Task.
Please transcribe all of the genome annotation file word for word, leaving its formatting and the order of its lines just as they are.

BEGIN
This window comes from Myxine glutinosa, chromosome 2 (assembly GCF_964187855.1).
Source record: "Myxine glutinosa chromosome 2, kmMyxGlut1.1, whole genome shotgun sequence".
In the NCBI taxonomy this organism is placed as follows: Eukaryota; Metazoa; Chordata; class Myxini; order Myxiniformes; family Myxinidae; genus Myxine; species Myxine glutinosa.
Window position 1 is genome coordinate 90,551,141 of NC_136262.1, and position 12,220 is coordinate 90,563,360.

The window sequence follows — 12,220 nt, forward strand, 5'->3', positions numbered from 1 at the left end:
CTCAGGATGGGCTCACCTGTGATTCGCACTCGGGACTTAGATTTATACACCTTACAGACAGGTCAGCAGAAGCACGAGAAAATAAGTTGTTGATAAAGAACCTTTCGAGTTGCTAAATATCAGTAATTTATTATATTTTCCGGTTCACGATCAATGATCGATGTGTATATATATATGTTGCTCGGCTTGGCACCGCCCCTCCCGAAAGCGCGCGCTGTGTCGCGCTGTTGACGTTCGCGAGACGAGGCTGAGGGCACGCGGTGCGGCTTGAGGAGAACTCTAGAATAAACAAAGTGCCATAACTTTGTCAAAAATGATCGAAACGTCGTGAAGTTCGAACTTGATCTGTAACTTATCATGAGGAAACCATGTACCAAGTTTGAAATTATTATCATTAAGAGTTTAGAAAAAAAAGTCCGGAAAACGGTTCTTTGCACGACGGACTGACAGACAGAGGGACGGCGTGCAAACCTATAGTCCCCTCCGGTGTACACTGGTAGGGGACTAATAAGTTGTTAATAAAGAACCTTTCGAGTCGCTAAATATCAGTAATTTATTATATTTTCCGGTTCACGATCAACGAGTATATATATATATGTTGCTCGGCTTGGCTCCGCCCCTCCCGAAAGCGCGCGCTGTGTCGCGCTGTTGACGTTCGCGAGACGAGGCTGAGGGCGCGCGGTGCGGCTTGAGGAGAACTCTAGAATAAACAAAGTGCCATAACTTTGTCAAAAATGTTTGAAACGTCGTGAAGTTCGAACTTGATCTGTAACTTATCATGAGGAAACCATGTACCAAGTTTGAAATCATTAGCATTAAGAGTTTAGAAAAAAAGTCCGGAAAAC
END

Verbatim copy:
This window comes from Myxine glutinosa, chromosome 2 (assembly GCF_964187855.1).
Source record: "Myxine glutinosa chromosome 2, kmMyxGlut1.1, whole genome shotgun sequence".
In the NCBI taxonomy this organism is placed as follows: Eukaryota; Metazoa; Chordata; class Myxini; order Myxiniformes; family Myxinidae; genus Myxine; species Myxine glutinosa.
Window position 1 is genome coordinate 90,551,141 of NC_136262.1, and position 12,220 is coordinate 90,563,360.

The window sequence follows — 12,220 nt, forward strand, 5'->3', positions numbered from 1 at the left end:
CTCAGGATGGGCTCACCTGTGATTCGCACTCGGGACTTAGATTTATACACCTTACAGACAGGTCAGCAGAAGCACGAGAAAATAAGTTGTTGATAAAGAACCTTTCGAGTTGCTAAATATCAGTAATTTATTATATTTTCCGGTTCACGATCAATGATCGATGTGTATATATATATGTTGCTCGGCTTGGCACCGCCCCTCCCGAAAGCGCGCGCTGTGTCGCGCTGTTGACGTTCGCGAGACGAGGCTGAGGGCACGCGGTGCGGCTTGAGGAGAACTCTAGAATAAACAAAGTGCCATAACTTTGTCAAAAATGATCGAAACGTCGTGAAGTTCGAACTTGATCTGTAACTTATCATGAGGAAACCATGTACCAAGTTTGAAATTATTATCATTAAGAGTTTAGAAAAAAAAGTCCGGAAAACGGTTCTTTGCACGACGGACTGACAGACAGAGGGACGGCGTGCAAACCTATAGTCCCCTCCGGTGTACACTGGTAGGGGACTAATAAGTTGTTAATAAAGAACCTTTCGAGTCGCTAAATATCAGTAATTTATTATATTTTCCGGTTCACGATCAACGAGTATATATATATATGTTGCTCGGCTTGGCTCCGCCCCTCCCGAAAGCGCGCGCTGTGTCGCGCTGTTGACGTTCGCGAGACGAGGCTGAGGGCGCGCGGTGCGGCTTGAGGAGAACTCTAGAATAAACAAAGTGCCATAACTTTGTCAAAAATGTTTGAAACGTCGTGAAGTTCGAACTTGATCTGTAACTTATCATGAGGAAACCATGTACCAAGTTTGAAATCATTAGCATTAAGAGTTTAGAAAAAAAGTCCGGAAAAC